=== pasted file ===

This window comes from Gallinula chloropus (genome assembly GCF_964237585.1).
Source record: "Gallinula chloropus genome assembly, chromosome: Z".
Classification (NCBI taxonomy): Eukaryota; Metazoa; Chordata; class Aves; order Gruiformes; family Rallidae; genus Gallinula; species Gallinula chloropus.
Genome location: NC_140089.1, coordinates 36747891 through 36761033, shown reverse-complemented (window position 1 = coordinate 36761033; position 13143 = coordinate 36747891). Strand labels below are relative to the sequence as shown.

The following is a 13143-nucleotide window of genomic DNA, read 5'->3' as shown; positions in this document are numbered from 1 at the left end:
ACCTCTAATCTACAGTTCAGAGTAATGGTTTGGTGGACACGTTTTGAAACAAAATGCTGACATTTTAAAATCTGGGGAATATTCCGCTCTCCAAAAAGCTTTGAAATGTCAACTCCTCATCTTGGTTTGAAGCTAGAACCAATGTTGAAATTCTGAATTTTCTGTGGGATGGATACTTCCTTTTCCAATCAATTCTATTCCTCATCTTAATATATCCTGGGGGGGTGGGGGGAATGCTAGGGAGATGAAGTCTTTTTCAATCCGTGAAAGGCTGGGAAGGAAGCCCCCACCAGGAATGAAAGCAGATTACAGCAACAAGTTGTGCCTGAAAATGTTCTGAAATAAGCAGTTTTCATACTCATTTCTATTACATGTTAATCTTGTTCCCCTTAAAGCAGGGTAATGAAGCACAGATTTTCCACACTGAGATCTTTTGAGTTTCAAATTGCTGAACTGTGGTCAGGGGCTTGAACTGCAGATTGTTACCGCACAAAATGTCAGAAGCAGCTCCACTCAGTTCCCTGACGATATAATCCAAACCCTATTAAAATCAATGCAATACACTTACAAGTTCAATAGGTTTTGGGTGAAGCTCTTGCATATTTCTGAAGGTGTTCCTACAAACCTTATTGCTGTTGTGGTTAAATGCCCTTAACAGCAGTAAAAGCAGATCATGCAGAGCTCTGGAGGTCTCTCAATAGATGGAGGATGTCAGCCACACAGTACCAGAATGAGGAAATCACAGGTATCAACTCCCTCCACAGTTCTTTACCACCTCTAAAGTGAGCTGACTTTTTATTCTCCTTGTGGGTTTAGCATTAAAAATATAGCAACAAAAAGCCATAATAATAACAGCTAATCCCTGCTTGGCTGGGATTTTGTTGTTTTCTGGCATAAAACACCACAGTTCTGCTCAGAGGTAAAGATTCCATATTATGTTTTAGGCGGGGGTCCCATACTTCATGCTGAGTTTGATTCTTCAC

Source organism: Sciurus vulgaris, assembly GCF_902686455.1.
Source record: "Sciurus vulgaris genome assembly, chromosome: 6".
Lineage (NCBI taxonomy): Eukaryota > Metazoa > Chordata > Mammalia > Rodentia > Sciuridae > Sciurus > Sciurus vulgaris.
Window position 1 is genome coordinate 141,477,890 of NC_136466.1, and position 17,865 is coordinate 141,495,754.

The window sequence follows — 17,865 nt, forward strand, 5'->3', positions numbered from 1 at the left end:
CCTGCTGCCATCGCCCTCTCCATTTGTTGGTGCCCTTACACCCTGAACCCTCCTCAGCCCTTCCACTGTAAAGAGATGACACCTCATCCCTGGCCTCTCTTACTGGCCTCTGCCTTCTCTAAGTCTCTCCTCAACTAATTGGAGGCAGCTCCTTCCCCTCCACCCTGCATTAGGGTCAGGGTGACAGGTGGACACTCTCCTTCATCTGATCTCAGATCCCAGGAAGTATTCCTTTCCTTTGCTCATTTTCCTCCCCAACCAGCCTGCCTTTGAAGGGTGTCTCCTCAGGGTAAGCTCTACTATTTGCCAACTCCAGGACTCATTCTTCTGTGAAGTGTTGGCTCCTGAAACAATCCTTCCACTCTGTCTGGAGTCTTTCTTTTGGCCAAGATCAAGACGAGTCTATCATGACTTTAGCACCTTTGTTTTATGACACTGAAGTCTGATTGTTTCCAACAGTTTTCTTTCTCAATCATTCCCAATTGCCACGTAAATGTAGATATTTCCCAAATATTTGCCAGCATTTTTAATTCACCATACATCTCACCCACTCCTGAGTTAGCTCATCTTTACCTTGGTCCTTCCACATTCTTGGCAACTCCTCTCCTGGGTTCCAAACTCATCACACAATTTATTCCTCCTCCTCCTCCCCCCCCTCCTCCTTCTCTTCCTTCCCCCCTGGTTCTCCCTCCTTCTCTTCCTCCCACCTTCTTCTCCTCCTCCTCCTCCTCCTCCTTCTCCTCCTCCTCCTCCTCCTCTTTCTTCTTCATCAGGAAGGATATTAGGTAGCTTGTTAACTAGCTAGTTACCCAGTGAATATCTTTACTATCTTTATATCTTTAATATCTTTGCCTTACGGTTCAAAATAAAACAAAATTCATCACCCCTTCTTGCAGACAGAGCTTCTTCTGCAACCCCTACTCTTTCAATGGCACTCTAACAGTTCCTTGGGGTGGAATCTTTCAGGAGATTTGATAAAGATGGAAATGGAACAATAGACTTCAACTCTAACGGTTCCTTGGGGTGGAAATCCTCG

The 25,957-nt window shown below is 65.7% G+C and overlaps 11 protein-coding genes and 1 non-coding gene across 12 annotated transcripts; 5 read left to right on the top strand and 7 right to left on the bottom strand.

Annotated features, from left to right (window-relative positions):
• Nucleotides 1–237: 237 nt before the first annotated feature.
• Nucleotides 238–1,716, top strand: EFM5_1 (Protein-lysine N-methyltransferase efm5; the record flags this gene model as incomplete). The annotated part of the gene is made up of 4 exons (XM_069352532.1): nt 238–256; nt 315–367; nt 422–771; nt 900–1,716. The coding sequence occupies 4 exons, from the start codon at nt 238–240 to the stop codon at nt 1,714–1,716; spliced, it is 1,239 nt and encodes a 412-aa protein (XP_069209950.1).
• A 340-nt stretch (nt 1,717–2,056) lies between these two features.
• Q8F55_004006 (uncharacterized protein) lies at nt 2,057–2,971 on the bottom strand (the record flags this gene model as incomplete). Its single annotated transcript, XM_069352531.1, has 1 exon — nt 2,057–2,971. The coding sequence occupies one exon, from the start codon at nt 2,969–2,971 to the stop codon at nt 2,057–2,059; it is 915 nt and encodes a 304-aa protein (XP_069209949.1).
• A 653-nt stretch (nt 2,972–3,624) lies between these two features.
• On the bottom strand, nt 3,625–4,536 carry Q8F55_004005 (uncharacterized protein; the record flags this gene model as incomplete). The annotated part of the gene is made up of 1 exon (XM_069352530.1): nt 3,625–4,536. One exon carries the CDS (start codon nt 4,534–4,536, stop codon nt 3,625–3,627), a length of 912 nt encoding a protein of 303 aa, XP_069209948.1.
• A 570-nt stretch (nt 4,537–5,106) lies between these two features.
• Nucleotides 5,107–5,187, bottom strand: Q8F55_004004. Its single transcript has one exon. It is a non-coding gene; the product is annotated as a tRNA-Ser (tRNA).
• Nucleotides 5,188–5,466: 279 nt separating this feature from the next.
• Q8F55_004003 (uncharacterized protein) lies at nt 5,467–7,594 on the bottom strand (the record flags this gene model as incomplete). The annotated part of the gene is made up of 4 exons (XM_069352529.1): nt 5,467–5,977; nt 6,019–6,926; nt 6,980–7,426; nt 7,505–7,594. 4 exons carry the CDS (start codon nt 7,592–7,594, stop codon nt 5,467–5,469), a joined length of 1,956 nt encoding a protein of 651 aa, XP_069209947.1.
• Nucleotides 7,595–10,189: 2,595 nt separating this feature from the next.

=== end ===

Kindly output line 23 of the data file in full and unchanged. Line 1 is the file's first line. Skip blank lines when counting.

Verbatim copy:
• Nucleotides 5,188–5,466: 279 nt separating this feature from the next.